-Contains the testimony of Fred Beal, a disillusioned former communist who had been involved in the CPUSA’s campaign to organize the 1929 Gastonia, NC textile workers’ strike. Beal’s testimony can be found from pages 6006-6042.

Report on Southern Conference for Human Welfare. Committee on Un-American Activities, U.S. House of Representatives, Eightieth Congress, First Session. June 16, 1947. (Joyner Docs CWIS: Y 4. Un 1/2: Un 1/RPT. 592)

-The Southern Conference for Human Welfare (SCHW), active from 1938-1948, was alleged to be a CPUSA front organization.

Testimony of Paul Crouch. Hearings Before the Committee on Un-American Activities, House of Representatives, Eighty-First Congress, First Session. 1949.  (Joyner Docs CWIS: Y 4. Un 1/2: C 88; additional copy in Joyner Hoover: HX89 .A4 1949F)

-Crouch (1903-1955), a North Carolina native, was a longtime CPUSA member before turning anti-communist informant.

 

2. Other Congressional Investigations

Communism in the Mid-South. Hearings Before the Subcommittee to Investigate the Administration of the Internal Security Act and other Internal Security Laws of the Committee on the Judiciary, United States Senate, Eighty-Fifth Congress, First Session. 1957. (Joyner Docs CWIS: Y 4. J 89/2: C 73/16)

Southern Conference Educational Fund, Inc. Hearings Before the Subcommittee to Investigate the Administration of the Internal Security Act and other Internal Security Laws of the Committee on the Judiciary, United States Senate, Eighty-Third Congress, Second Session. 1954. (Joyner Docs CWIS: Y 4. J 89/2: So 8)

-The Educational Fund, a SCHW spinoff organization, was likewise alleged to be a CPUSA front.

 

3. Secondary Sources

Billingsley, William J. Communists on Campus: Race, Politics, and the Public University in Sixties North Carolina. Athens, GA: University of Georgia Press, 1999. (Joyner Stacks: LC72.3.N67 B55 1999; currently checked out)

Honey, Michael K. Southern Labor and Black Civil Rights: Organizing Memphis Workers. Urbana: University of Illinois Press, 1993. (Joyner Electronic Collection E-Book: ECU users click here)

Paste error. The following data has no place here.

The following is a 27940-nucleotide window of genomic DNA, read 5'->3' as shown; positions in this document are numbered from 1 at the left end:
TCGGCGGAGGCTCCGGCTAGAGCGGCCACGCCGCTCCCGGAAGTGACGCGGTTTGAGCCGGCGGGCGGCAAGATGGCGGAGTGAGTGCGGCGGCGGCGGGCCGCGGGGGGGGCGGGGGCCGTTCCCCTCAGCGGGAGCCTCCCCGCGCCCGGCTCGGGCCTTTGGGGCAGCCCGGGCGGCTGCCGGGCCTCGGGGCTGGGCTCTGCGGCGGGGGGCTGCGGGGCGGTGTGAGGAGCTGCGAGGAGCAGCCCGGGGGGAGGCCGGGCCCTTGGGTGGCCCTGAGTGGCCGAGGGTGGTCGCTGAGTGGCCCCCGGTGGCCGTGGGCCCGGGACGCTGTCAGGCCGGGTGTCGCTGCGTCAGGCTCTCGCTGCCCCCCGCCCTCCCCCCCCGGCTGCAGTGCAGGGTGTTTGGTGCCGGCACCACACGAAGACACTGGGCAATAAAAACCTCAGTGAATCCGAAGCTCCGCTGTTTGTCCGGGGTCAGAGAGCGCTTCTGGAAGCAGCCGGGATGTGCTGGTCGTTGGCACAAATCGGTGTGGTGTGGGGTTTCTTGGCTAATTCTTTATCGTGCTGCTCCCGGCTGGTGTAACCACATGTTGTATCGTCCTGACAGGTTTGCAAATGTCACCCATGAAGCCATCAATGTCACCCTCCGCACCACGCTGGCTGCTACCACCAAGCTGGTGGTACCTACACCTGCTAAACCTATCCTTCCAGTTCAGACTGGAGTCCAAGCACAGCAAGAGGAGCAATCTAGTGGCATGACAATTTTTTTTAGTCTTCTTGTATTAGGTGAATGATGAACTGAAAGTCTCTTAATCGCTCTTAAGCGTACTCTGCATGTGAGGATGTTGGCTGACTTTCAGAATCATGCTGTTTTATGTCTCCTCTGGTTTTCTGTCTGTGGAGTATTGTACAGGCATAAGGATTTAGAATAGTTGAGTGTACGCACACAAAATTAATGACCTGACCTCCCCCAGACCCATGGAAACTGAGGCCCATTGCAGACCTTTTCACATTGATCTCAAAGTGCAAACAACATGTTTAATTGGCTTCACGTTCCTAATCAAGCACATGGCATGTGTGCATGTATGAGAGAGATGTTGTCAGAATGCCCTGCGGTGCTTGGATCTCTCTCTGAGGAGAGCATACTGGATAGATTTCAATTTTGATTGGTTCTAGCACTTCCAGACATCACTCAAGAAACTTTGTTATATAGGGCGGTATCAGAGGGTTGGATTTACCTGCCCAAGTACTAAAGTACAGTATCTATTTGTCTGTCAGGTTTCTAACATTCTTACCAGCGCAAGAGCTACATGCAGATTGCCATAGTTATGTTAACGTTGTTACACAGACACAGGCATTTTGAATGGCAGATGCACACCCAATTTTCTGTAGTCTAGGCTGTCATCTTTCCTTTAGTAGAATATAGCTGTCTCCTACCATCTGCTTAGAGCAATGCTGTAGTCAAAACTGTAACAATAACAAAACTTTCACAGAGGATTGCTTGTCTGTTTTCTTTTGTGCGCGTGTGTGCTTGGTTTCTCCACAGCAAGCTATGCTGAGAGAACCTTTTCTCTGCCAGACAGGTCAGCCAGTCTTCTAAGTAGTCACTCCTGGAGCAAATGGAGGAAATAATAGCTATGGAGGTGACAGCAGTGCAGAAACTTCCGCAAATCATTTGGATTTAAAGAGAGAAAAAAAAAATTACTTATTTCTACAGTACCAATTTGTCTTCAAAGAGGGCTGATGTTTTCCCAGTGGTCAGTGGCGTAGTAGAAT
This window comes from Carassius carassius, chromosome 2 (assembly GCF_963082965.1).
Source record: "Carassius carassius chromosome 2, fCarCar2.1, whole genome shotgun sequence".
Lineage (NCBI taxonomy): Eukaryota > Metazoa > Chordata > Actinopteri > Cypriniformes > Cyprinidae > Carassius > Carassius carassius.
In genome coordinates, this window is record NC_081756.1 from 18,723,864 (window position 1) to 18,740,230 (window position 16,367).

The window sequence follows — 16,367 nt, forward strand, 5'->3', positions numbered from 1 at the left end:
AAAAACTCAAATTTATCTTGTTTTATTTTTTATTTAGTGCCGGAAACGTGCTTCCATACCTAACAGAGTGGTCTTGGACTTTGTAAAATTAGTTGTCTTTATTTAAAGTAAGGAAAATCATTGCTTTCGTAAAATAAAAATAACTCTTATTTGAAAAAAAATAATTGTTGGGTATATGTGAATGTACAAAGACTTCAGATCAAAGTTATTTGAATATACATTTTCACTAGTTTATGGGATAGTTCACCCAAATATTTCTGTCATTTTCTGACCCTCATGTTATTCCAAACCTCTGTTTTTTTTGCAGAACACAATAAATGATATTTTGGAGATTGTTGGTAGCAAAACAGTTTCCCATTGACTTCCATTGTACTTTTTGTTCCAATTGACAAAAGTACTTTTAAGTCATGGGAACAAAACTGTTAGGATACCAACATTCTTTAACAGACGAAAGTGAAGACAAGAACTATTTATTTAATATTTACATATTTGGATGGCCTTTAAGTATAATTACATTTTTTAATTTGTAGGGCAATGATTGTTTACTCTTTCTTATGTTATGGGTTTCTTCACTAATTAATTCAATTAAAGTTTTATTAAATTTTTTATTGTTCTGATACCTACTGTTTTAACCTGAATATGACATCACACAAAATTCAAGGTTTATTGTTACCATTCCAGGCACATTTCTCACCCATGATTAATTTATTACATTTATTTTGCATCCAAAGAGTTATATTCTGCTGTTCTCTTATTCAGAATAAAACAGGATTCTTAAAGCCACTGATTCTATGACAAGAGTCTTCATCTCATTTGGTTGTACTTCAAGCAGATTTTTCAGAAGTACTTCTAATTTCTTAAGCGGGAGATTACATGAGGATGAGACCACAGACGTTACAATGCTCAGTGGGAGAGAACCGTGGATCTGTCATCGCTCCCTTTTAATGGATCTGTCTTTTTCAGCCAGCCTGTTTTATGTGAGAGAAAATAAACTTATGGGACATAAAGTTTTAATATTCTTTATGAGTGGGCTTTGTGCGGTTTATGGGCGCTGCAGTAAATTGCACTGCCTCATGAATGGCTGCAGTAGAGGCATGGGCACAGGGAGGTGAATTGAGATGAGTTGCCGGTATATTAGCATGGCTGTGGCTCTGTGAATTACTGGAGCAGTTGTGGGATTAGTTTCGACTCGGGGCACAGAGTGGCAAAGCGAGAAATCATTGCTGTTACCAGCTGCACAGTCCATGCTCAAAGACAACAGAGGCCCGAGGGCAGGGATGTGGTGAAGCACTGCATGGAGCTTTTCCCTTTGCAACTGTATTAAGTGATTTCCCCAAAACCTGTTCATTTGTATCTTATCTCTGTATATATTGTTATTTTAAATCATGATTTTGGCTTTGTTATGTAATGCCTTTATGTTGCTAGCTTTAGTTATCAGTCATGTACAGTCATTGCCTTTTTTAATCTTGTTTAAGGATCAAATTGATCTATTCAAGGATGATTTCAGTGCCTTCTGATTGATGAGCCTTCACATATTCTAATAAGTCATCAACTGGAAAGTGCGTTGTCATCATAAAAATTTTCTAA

Kelley, Robin D.G. Hammer and Hoe: Alabama Communists During the Great Depression. Chapel Hill: University of North Carolina Press, 1990. (Joyner Stacks: HX91.A2K45 1990)

Korstad, Robert Rodgers. Civil Rights Unionism: Tobacco Workers and the Struggle for Democracy in the Mid-Twentieth-Century South. Chapel Hill: University of North Carolina Press, 2003. (Joyner NC Stacks: HD6515.T6 K67 2003; two copies)

Lieberman, Robbie. Anticommunism and the African American Freedom Movement: “Another Side of the Story.” New York: Palgrave Macmillan, 2009. (Joyner Stacks: E 185.61 .A585 2009)

Record, Wilson. The Negro and the Communist Party. New York: Atheneum, 1971. (Joyner Stacks: E185.61 .R29 1971)

Salmond, John A. Gastonia, 1929: The Story of the Loray Mill Strike. Chapel Hill: University of North Carolina Press, 1995. (Joyner NC Stacks: HD5325.T42 1929 G377 1995)

Taylor, Gregory S.. The History of the North Carolina Communist Party. Columbia, SC: University of South Carolina Press, 2009. (Joyner NC Stacks: HX91.N8 T39 2009; 2 copies)

Taylor, Gregory S. The Life and Lies of Paul Crouch : Communist, Opportunist, Cold War Snitch. Gainesville, FL: University Press of Florida, 2014. (Joyner Stacks: E748.C949 T39 2014; currently in process/available on request)